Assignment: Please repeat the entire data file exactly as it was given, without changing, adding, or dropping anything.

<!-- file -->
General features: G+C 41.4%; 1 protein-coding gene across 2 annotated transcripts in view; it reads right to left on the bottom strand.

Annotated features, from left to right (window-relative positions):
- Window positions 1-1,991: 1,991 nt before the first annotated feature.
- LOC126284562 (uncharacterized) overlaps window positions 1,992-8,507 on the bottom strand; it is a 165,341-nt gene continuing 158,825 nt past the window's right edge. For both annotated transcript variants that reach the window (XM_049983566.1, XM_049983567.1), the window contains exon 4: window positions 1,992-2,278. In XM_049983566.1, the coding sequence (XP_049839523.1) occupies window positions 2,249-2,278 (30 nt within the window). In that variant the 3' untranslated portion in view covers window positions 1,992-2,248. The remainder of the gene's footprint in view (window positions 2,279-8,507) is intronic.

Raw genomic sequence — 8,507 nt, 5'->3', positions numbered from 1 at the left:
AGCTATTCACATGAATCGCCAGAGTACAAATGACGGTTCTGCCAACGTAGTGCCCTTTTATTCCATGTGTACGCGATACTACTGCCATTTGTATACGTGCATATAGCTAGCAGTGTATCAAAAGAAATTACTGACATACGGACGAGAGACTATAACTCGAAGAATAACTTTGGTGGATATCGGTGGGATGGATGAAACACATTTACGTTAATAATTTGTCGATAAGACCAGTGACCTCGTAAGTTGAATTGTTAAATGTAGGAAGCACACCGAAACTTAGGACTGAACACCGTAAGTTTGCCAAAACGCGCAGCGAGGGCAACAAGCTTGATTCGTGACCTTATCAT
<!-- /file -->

General features: G+C 41.4%; 1 protein-coding gene across 2 annotated transcripts in view; it reads right to left on the bottom strand.

Annotated features, from left to right (window-relative positions):
- Window positions 1-1,991: 1,991 nt before the first annotated feature.
- LOC126284562 (uncharacterized) overlaps window positions 1,992-8,507 on the bottom strand; it is a 165,341-nt gene continuing 158,825 nt past the window's right edge. For both annotated transcript variants that reach the window (XM_049983566.1, XM_049983567.1), the window contains exon 4: window positions 1,992-2,278. In XM_049983566.1, the coding sequence (XP_049839523.1) occupies window positions 2,249-2,278 (30 nt within the window). In that variant the 3' untranslated portion in view covers window positions 1,992-2,248. The remainder of the gene's footprint in view (window positions 2,279-8,507) is intronic.

Raw genomic sequence — 8,507 nt, 5'->3', positions numbered from 1 at the left:
AGCTATTCACATGAATCGCCAGAGTACAAATGACGGTTCTGCCAACGTAGTGCCCTTTTATTCCATGTGTACGCGATACTACTGCCATTTGTATACGTGCATATAGCTAGCAGTGTATCAAAAGAAATTACTGACATACGGACGAGAGACTATAACTCGAAGAATAACTTTGGTGGATATCGGTGGGATGGATGAAACACATTTACGTTAATAATTTGTCGATAAGACCAGTGACCTCGTAAGTTGAATTGTTAAATGTAGGAAGCACACCGAAACTTAGGACTGAACACCGTAAGTTTGCCAAAACGCGCAGCGAGGGCAACAAGCTTGATTCGTGACCTTATCAT